About this day last year, I joined this 3 Minute Thesis (3MT) competition organised by my university — which placed me second and got me to represent the university in social sciences section for the national 3MT (although I didn’t win). The idea of the competition is to strategically talk about your thesis — all 100+ pages of them — into the course of 3 minutes! I am always fascinated by the idea of public speaking, spoken word, and the idea of expressing your complicated research into the most adaptable version for all your audiences possible, so even though I did not win, I learned greatly from the experience. I decided to skip the competition this year so I could fully focus on thesis writing and aim for submission this year!
My thesis currently speaks of networked movement — essentially a movement which is distinguished by their use of digital platforms to organise protesters, document state violence, as well as showing solidarity with other extended movements through these platforms (you might want to watch this 1-hour lecture from Manuel Castells, whose one of the theories influenced my research) — and how these platforms could also alter the key tenets of these movements and influence their form of leadership or leaderlessness, in fact. Some of my early findings from my social network analysis showed that in order for a leader to emerge in these networked movements — where they are initially deemed leaderless — is to have one lone follower to believe in this leader and show the rest of the potential movement recruits that this is the person whose opinion we could value, learn from, and let them lead us.
We were all required to submit a single slide that will accompany us during the presentation. This is what I came up with.
While practicing the presentation with some of my friends, one of them pointed out this 3-minute TED Talk on the lesson of leadership, aptly called How To Start a Movement.
A leader needs the guts to stand alone and look ridiculous. But what he’s doing is so simple, it’s almost instructional. This is key. You must be easy to follow!
Now comes the first follower with a crucial role: he publicly shows everyone how to follow. Notice the leader embraces him as an equal, so it’s not about the leader anymore — it’s about them, plural. Notice he’s calling to his friends to join in.
It takes guts to be a first follower! You stand out and brave ridicule, yourself. Being a first follower is an under-appreciated form of leadership. The first follower transforms a lone nut into a leader. If the leader is the flint, the first follower is the spark that makes the fire.
What a revelation! And as much as I was initially worried that someone else has come to the same findings of my research before I did, I was also happy to find that in a way, great minds think alike?
Also I’m not sure if I could cite Vonnegut in my thesis, but I’ll keep his three types of specialists needed for the success of any revolution in mind:
Slazinger claims to have learned from history that most people cannot open their minds to new ideas unless a mind-opening team with a peculiar membership goes to work on them. Otherwise, life will go on exactly as before, no matter how painful, unrealistic, unjust, ludicrous, or downright dumb that life may be.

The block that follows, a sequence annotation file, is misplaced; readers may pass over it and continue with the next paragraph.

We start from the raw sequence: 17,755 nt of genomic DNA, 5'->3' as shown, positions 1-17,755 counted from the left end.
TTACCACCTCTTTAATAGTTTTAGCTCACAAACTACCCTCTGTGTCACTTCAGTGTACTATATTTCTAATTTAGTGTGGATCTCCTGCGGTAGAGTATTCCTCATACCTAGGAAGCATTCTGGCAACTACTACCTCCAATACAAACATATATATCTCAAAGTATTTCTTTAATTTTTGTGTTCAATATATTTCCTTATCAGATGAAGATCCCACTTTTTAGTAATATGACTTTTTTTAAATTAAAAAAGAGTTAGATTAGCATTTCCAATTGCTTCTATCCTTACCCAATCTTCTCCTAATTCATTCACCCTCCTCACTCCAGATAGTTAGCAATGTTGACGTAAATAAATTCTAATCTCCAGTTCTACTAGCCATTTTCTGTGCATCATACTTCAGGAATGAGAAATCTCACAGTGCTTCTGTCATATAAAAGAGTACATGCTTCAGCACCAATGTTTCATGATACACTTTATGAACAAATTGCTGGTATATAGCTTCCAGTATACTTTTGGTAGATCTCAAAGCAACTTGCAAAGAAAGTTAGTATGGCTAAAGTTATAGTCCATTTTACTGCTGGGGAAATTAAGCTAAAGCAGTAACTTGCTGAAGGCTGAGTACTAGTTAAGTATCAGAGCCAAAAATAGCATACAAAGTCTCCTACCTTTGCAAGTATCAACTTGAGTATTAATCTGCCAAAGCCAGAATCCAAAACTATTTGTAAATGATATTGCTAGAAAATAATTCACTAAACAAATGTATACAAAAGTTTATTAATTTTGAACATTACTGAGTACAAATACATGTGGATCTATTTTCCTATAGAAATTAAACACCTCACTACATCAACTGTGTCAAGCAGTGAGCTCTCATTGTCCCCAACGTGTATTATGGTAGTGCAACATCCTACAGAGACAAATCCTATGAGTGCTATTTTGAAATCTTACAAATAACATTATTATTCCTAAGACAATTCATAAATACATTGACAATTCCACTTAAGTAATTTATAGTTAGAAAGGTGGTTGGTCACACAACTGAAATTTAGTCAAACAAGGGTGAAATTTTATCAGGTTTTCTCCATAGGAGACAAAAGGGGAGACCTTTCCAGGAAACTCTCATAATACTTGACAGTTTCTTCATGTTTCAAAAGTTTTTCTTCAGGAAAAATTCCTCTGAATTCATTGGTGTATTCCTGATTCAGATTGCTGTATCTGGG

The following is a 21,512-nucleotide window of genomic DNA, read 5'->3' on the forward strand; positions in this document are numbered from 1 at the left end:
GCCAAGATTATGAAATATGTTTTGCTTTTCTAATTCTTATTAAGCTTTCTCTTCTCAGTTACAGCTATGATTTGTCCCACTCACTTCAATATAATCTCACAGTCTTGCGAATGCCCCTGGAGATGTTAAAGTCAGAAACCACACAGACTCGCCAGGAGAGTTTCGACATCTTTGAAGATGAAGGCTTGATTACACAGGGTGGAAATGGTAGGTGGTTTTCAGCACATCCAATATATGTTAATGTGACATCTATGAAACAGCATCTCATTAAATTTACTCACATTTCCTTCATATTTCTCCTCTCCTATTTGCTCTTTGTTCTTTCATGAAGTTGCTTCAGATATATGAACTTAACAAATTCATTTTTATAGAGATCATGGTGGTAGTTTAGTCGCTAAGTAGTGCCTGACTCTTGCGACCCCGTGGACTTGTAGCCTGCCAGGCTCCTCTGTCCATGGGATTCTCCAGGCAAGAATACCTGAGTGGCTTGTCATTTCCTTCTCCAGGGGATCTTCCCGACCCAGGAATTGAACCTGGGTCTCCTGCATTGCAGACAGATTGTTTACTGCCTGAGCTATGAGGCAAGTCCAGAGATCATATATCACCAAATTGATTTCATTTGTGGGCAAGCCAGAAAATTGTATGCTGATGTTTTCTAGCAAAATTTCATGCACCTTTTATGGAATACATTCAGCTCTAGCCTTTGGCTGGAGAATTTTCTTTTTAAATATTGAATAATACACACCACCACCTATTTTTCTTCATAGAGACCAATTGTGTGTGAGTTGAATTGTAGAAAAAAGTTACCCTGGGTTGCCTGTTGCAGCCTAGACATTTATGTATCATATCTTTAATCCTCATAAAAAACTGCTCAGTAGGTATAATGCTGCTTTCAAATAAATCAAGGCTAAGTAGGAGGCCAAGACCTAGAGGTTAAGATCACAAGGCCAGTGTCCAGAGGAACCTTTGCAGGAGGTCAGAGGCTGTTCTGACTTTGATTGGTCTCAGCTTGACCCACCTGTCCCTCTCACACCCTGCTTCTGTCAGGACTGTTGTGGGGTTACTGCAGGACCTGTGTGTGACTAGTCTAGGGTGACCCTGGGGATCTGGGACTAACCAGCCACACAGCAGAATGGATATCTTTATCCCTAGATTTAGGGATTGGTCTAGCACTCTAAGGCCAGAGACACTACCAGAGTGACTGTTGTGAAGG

The team must consist of three sorts of specialists, he says. Otherwise the revolution, whether in politics or the arts or the sciences or whatever, is sure to fail.
The rarest of these specialists, he says, is an authentic genius — a person capable of having seemingly good ideas not in general circulation. “A genius working alone,” he says, “is invariably ignored as a lunatic.”
The second sort of specialist is a lot easier to find: a highly intelligent citizen in good standing in his or her community, who understands and admires the fresh ideas of the genius, and who testifies that the genius is far from mad. “A person like this working alone,” says Slazinger, “can only yearn loud for changes, but fail to say what their shapes should be.”
The third sort of specialist is a person who can explain everything, no matter how complicated, to the satisfaction of most people, no matter how stupid or pigheaded they may be. “He will say almost anything in order to be interesting and exciting,” says Slazinger. “Working alone, depending solely on his own shallow ideas, he would be regarded as being as full of shit as a Christmas turkey.”
Slazinger, high as a kite, says that every successful revolution, including Abstract Expressionism, the one I took part in, had that cast of characters at the top — Pollock being the genius in our case, Lenin being the one in Russia’s, Christ being the one in Christianity’s.
He says that if you can’t get a cast like that together, you can forget changing anything in a great big way.
Towards the end of my script for the presentation, I talked about the challenges on how to sustain and translate the attention economy a networked movement has been receiving into significant political and societal results — because with attention, a protest movement can do a lot of things: it can frame its cause, recruit new members, strengthen solidarity and so on so forth.
And this is how I concluded it, “So if you want to lead a movement, pay a very close, and constant attention.”
That was fun. Maybe I will participate again next year.